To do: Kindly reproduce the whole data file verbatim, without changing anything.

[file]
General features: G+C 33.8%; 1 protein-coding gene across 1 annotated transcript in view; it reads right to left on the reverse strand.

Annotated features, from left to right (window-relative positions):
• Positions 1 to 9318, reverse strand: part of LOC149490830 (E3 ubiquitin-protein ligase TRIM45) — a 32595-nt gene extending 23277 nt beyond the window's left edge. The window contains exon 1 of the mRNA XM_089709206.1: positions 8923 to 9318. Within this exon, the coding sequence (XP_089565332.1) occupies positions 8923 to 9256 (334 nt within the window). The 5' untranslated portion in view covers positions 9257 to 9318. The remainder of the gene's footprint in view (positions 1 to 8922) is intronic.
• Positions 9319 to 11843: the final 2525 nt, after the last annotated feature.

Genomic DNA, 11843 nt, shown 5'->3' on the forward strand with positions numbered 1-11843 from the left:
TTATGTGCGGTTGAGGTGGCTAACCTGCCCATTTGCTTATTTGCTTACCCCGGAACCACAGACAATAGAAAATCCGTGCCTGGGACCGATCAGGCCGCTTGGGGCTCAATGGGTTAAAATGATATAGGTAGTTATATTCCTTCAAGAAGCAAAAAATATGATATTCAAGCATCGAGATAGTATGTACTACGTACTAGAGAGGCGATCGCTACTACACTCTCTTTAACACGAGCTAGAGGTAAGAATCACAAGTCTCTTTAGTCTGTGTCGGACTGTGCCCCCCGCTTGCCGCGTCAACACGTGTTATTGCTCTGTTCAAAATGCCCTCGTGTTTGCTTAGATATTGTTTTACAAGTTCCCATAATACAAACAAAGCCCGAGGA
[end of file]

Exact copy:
General features: G+C 33.8%; 1 protein-coding gene across 1 annotated transcript in view; it reads right to left on the reverse strand.

Annotated features, from left to right (window-relative positions):
• Positions 1 to 9318, reverse strand: part of LOC149490830 (E3 ubiquitin-protein ligase TRIM45) — a 32595-nt gene extending 23277 nt beyond the window's left edge. The window contains exon 1 of the mRNA XM_089709206.1: positions 8923 to 9318. Within this exon, the coding sequence (XP_089565332.1) occupies positions 8923 to 9256 (334 nt within the window). The 5' untranslated portion in view covers positions 9257 to 9318. The remainder of the gene's footprint in view (positions 1 to 8922) is intronic.
• Positions 9319 to 11843: the final 2525 nt, after the last annotated feature.

Genomic DNA, 11843 nt, shown 5'->3' on the forward strand with positions numbered 1-11843 from the left:
TTATGTGCGGTTGAGGTGGCTAACCTGCCCATTTGCTTATTTGCTTACCCCGGAACCACAGACAATAGAAAATCCGTGCCTGGGACCGATCAGGCCGCTTGGGGCTCAATGGGTTAAAATGATATAGGTAGTTATATTCCTTCAAGAAGCAAAAAATATGATATTCAAGCATCGAGATAGTATGTACTACGTACTAGAGAGGCGATCGCTACTACACTCTCTTTAACACGAGCTAGAGGTAAGAATCACAAGTCTCTTTAGTCTGTGTCGGACTGTGCCCCCCGCTTGCCGCGTCAACACGTGTTATTGCTCTGTTCAAAATGCCCTCGTGTTTGCTTAGATATTGTTTTACAAGTTCCCATAATACAAACAAAGCCCGAGGA